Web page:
slave select pin made me feel mystery and contradictory in SPI

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I marked two lines in Serial Peripheral Interface – SPI in avr datasheet , made me feel mystery and contradictory about SPI (salve select) pin

How that After each data packet,the Master will synchronize the Slave by pulling high the Slave Select, SS, line.  and at the same time the SPI interface has no automatic control of the SS line

 

 

I am living to bring up new earth ,and not to eat and destroy earth.

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Mohamed asaad wrote:
After each data packet,the Master will synchronize the Slave by pulling high the Slave Select, SS, line

You are the master, you decide if and when the SS line is controlled, the SPI has no control of any SS line.

Check the datasheet of the SPI slave device to decide how the SS line must be handled, and code as necessary. 

Hope that helps.

 

Jim

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i knew that from datasheet i have read all of SPI text, but my question how I have the control on the SS/ PIN and the master automatically  After each data packet, will synchronize the Slave by pulling high the Slave Select, SS, line, as the datasheet said.

I am living to bring up new earth ,and not to eat and destroy earth.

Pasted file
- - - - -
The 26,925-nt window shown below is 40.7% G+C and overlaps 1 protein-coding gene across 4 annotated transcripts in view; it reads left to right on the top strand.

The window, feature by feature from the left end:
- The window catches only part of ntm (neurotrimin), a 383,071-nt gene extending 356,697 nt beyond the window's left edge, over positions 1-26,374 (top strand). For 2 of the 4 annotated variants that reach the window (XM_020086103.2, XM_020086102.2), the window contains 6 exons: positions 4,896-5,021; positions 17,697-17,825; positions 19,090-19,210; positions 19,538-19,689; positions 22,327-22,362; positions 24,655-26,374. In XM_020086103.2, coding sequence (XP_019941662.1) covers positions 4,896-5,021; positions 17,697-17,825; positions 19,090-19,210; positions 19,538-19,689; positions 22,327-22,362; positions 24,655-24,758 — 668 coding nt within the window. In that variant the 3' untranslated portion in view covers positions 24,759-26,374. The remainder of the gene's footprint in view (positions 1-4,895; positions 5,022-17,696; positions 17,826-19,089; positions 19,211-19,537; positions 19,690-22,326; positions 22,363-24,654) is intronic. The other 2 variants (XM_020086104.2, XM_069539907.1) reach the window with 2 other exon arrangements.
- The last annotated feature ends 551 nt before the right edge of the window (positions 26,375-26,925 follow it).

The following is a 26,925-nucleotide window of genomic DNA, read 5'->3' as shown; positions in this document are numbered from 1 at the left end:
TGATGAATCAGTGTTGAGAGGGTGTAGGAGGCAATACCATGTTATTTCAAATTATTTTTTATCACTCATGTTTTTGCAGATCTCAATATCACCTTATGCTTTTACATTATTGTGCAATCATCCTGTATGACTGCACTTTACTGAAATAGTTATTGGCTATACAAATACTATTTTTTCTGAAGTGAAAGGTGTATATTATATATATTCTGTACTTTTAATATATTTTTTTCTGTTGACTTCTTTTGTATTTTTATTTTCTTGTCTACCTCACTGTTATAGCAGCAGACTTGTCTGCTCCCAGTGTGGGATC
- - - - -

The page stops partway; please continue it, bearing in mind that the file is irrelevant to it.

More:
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The first quote is confusing.
Most SPI Slave devices react to /CS becoming active i.e. LOW.
It is this signal that enables Slave hardware and synchronises the Slave timing.
.
From a high level point of view, a Slave device often responds to different commands received from the Master.
Sometimes the Slave reacts to each individual SCK pulse.
Or it receives the full 8 bits before taking appropriate action e.g. change a register.
Or some commands are just absorbed by the Slave e.g. filling a Page buffer in an EEPROM.
Certain commands only get activated when /CS goes HIGH e.g. the Page Write in an EEPROM,
.
SPI is only a sinple low level protocol. Different Slaves might behave differently e.g. CS as active-high or different SPI mode#.
.
David.
.
Edit. With an AVR the Master can only control /CS in software. You have to ensure the timing is correct e.g. wait for last byte to complete before releasing /CS..
Many ARM chips can control /CS in hardware. e.g. you tell the ARM to send 1234 bytes of SPI with DMA. It releases /CS when it has completed the last byte.

Last Edited: Tue. Jan 1, 2019 - 02:30 PM
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There is no contradiction, "the Master"  in the first line refers to the full implementation on the master side including the code that will manually control SS.

/Lars

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what i understood that after shifting 8 bit packet  the ss pin is held to be high by circuit of spi .

did you mean that the first mentioned line means that me as a programmer who will set the line not the circuit 

I am living to bring up new earth ,and not to eat and destroy earth.

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Yes, that is what I mean.

/Lars

 

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Thank you for soldering my thinking 

I am living to bring up new earth ,and not to eat and destroy earth.

Last Edited: Tue. Jan 1, 2019 - 04:14 PM
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Please be aware: